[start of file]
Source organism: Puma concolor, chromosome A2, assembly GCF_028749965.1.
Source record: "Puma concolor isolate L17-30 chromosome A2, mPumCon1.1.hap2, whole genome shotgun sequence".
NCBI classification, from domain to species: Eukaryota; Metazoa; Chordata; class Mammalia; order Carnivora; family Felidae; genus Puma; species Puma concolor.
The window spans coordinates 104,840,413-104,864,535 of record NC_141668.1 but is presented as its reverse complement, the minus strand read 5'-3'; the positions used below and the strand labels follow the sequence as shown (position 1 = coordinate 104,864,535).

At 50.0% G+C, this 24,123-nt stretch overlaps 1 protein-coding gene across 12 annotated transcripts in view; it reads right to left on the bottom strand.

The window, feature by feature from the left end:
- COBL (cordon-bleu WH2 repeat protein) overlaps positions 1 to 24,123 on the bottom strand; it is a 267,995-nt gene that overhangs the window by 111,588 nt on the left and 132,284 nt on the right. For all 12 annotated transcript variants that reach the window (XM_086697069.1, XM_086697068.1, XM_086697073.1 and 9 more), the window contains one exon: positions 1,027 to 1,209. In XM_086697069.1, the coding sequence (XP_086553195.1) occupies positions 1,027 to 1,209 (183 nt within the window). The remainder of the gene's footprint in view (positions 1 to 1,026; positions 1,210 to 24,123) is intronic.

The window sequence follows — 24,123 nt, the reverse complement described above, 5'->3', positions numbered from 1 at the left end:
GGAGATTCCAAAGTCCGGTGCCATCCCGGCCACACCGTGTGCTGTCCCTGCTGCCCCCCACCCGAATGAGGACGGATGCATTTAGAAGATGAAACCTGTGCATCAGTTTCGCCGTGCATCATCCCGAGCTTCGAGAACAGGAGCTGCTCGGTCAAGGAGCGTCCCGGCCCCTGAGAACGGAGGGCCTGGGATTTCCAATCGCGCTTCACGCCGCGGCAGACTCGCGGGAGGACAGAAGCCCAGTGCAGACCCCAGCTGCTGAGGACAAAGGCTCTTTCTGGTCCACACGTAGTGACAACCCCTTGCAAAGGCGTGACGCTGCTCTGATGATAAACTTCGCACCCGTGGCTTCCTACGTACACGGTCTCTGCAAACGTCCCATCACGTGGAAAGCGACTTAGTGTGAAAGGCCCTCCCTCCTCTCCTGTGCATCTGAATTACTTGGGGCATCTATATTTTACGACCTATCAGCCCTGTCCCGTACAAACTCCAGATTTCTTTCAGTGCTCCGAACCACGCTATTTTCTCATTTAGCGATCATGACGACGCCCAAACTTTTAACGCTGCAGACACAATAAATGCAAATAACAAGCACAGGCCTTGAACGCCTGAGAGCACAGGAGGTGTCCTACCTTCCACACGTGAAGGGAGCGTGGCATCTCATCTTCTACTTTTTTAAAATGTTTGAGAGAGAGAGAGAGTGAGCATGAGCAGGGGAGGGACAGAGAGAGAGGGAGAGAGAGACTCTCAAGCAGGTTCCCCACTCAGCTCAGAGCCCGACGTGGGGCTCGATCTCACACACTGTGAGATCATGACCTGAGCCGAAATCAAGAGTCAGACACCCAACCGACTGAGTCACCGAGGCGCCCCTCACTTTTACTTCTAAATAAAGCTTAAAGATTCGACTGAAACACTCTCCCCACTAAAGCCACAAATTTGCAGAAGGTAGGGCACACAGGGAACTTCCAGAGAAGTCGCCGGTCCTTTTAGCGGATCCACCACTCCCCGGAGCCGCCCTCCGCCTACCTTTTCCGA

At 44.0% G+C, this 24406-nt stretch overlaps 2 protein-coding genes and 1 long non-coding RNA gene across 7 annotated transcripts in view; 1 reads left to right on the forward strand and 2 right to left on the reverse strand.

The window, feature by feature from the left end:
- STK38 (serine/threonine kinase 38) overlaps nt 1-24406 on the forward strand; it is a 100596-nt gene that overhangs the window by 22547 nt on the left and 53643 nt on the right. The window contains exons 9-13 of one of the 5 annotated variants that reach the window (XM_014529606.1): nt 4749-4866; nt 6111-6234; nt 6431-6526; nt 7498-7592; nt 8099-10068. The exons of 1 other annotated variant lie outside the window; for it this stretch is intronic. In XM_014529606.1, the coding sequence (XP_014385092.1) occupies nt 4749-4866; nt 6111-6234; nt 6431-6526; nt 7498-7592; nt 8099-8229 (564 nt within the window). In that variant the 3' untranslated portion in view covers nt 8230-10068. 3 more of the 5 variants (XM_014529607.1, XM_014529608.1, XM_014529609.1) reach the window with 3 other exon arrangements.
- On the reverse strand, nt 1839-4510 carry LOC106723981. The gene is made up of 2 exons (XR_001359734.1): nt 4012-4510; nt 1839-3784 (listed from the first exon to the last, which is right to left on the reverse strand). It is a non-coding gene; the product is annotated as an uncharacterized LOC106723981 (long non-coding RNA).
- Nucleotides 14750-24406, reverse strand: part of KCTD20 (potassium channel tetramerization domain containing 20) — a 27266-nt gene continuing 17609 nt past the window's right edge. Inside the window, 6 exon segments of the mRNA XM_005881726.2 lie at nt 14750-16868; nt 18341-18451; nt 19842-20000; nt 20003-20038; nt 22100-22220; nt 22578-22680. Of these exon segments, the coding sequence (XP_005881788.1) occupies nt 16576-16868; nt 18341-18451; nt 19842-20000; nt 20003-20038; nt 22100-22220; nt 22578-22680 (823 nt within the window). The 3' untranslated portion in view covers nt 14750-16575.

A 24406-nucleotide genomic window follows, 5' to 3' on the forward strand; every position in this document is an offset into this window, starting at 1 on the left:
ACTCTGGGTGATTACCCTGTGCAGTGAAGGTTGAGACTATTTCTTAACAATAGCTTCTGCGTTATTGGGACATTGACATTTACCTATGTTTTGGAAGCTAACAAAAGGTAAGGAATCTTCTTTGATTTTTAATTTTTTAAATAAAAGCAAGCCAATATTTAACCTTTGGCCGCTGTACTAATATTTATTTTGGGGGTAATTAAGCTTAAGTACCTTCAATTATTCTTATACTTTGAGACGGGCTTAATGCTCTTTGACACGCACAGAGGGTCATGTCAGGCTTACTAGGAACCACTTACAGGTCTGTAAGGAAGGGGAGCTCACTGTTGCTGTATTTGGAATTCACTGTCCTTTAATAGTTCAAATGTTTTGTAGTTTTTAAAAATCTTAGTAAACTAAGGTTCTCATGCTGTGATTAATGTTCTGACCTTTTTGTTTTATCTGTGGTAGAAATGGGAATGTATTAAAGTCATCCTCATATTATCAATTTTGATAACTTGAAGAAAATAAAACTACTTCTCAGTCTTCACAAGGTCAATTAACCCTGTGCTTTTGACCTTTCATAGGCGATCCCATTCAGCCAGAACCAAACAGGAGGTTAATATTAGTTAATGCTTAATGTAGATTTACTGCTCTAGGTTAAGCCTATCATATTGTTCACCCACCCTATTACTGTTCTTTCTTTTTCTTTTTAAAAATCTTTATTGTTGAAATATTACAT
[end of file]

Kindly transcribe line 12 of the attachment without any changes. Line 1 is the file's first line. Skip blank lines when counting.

- STK38 (serine/threonine kinase 38) overlaps nt 1-24406 on the forward strand; it is a 100596-nt gene that overhangs the window by 22547 nt on the left and 53643 nt on the right. The window contains exons 9-13 of one of the 5 annotated variants that reach the window (XM_014529606.1): nt 4749-4866; nt 6111-6234; nt 6431-6526; nt 7498-7592; nt 8099-10068. The exons of 1 other annotated variant lie outside the window; for it this stretch is intronic. In XM_014529606.1, the coding sequence (XP_014385092.1) occupies nt 4749-4866; nt 6111-6234; nt 6431-6526; nt 7498-7592; nt 8099-8229 (564 nt within the window). In that variant the 3' untranslated portion in view covers nt 8230-10068. 3 more of the 5 variants (XM_014529607.1, XM_014529608.1, XM_014529609.1) reach the window with 3 other exon arrangements.